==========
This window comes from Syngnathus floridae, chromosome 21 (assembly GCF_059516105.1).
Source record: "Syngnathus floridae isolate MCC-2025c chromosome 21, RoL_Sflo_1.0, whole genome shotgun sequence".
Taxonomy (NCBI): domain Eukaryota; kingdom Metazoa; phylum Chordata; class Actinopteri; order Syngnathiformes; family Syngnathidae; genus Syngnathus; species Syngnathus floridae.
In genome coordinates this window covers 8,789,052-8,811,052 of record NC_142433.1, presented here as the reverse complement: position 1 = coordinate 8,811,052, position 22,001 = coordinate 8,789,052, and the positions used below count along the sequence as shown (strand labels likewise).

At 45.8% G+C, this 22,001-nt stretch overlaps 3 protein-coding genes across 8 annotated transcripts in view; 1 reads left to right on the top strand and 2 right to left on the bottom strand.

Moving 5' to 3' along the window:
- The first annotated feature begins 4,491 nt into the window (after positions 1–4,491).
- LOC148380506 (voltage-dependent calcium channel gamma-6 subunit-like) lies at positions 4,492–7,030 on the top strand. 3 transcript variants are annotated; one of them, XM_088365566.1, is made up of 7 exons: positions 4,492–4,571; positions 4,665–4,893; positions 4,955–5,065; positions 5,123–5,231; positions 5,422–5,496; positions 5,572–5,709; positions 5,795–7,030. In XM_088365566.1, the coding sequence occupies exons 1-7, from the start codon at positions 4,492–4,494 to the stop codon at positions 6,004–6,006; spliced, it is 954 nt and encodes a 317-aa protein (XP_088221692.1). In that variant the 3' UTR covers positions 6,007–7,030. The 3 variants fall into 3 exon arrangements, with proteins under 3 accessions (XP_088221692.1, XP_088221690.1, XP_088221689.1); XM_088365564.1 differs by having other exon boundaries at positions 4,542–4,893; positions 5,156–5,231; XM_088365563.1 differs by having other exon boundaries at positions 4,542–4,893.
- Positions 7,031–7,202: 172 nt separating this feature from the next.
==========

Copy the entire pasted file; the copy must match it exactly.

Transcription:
This window comes from Syngnathus floridae, chromosome 21 (assembly GCF_059516105.1).
Source record: "Syngnathus floridae isolate MCC-2025c chromosome 21, RoL_Sflo_1.0, whole genome shotgun sequence".
Taxonomy (NCBI): domain Eukaryota; kingdom Metazoa; phylum Chordata; class Actinopteri; order Syngnathiformes; family Syngnathidae; genus Syngnathus; species Syngnathus floridae.
In genome coordinates this window covers 8,789,052-8,811,052 of record NC_142433.1, presented here as the reverse complement: position 1 = coordinate 8,811,052, position 22,001 = coordinate 8,789,052, and the positions used below count along the sequence as shown (strand labels likewise).

At 45.8% G+C, this 22,001-nt stretch overlaps 3 protein-coding genes across 8 annotated transcripts in view; 1 reads left to right on the top strand and 2 right to left on the bottom strand.

Moving 5' to 3' along the window:
- The first annotated feature begins 4,491 nt into the window (after positions 1–4,491).
- LOC148380506 (voltage-dependent calcium channel gamma-6 subunit-like) lies at positions 4,492–7,030 on the top strand. 3 transcript variants are annotated; one of them, XM_088365566.1, is made up of 7 exons: positions 4,492–4,571; positions 4,665–4,893; positions 4,955–5,065; positions 5,123–5,231; positions 5,422–5,496; positions 5,572–5,709; positions 5,795–7,030. In XM_088365566.1, the coding sequence occupies exons 1-7, from the start codon at positions 4,492–4,494 to the stop codon at positions 6,004–6,006; spliced, it is 954 nt and encodes a 317-aa protein (XP_088221692.1). In that variant the 3' UTR covers positions 6,007–7,030. The 3 variants fall into 3 exon arrangements, with proteins under 3 accessions (XP_088221692.1, XP_088221690.1, XP_088221689.1); XM_088365564.1 differs by having other exon boundaries at positions 4,542–4,893; positions 5,156–5,231; XM_088365563.1 differs by having other exon boundaries at positions 4,542–4,893.
- Positions 7,031–7,202: 172 nt separating this feature from the next.